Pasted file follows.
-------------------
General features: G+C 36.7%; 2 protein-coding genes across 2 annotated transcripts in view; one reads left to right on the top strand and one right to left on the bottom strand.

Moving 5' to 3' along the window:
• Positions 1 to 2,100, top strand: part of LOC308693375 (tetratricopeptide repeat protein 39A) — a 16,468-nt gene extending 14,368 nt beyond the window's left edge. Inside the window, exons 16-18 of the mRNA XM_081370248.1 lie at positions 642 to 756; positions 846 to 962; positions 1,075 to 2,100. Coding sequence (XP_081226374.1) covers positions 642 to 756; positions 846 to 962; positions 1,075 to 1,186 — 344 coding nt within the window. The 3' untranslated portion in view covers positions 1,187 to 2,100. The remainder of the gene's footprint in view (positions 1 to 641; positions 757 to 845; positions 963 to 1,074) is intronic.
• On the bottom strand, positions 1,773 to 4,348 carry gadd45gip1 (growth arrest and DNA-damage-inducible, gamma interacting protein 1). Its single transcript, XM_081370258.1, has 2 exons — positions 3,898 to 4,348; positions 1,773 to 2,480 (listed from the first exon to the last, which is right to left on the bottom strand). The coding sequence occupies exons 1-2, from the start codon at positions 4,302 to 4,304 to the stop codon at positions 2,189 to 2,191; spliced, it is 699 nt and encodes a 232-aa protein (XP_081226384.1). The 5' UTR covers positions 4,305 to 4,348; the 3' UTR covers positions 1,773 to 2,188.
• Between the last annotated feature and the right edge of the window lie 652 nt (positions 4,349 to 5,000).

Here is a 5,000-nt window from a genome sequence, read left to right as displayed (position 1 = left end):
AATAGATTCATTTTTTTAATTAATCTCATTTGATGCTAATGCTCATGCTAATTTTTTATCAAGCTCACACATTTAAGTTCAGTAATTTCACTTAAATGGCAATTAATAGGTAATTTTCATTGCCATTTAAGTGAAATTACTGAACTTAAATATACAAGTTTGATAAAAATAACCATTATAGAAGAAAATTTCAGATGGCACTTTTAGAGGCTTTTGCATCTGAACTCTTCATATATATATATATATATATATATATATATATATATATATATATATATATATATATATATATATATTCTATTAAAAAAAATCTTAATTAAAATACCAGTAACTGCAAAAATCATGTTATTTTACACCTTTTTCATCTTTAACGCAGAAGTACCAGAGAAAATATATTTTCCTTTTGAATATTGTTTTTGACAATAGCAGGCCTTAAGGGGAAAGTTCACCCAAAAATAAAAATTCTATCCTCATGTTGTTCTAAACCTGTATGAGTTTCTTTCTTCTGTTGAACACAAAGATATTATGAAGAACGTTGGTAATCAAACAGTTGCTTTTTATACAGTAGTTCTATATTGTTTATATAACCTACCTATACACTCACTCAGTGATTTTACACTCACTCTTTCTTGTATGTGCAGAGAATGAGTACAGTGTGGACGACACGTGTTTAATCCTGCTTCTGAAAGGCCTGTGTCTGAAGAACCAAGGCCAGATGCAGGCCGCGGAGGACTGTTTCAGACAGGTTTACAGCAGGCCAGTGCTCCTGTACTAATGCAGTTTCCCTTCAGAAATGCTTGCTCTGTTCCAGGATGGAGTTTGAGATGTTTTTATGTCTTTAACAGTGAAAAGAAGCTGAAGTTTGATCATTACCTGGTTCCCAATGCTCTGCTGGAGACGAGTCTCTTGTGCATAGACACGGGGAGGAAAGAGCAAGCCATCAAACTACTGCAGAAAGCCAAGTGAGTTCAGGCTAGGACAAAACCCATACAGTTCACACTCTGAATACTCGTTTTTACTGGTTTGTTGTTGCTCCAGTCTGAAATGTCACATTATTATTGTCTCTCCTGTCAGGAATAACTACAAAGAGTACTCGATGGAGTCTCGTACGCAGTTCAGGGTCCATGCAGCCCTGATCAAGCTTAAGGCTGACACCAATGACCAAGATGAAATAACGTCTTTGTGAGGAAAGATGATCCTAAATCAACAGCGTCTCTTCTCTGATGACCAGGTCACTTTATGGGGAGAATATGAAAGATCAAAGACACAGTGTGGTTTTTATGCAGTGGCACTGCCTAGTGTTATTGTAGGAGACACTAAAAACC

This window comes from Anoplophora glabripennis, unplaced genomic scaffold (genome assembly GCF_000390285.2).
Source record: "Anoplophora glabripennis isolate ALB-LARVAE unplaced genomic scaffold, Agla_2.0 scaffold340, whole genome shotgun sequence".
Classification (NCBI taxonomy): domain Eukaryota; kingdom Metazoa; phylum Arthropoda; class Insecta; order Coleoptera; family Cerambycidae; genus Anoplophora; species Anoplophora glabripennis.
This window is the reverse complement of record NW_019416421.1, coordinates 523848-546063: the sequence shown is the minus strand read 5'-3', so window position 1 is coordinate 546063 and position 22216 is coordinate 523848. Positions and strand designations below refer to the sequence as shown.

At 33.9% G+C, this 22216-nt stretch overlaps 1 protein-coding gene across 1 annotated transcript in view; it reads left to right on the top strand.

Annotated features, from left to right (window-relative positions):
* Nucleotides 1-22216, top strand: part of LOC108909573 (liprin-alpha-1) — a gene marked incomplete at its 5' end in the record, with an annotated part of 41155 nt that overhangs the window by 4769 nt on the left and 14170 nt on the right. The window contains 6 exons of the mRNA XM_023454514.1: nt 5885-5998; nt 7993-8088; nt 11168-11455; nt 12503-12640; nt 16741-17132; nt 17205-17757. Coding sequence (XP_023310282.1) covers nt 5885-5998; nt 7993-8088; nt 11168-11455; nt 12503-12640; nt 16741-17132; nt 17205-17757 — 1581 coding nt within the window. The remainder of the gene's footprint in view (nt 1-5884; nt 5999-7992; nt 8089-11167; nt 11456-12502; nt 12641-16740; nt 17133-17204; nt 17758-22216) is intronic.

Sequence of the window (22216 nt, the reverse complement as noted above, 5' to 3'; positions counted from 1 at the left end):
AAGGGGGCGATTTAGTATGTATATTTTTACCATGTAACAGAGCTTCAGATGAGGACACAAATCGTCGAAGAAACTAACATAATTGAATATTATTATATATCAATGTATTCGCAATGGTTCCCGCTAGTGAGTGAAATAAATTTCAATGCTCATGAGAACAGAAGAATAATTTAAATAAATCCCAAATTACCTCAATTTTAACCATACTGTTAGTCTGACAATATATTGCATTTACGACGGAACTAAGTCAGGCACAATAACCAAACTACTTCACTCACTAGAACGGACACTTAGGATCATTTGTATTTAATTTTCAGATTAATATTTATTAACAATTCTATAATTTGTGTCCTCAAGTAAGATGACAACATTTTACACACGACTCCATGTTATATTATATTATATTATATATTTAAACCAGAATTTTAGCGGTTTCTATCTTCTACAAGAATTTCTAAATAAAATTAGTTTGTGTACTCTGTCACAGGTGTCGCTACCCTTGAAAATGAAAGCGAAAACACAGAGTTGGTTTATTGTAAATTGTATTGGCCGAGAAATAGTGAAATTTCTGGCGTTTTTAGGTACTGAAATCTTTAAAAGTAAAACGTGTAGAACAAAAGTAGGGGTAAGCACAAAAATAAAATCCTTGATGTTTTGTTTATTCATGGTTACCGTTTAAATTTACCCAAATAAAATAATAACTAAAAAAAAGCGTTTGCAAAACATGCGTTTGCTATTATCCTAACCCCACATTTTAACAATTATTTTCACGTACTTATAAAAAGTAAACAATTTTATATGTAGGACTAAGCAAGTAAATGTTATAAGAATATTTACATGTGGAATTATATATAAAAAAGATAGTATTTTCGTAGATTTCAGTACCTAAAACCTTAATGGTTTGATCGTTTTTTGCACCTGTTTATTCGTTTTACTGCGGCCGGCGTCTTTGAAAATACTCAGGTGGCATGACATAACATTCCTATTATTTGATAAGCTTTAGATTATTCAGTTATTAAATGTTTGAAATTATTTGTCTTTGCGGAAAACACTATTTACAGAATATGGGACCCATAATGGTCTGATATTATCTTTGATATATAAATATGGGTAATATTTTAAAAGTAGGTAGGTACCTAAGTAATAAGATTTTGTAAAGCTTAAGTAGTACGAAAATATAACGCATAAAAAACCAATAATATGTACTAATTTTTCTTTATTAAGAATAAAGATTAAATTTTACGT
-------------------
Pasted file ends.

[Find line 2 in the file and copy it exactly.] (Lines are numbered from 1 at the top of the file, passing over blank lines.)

Moving 5' to 3' along the window: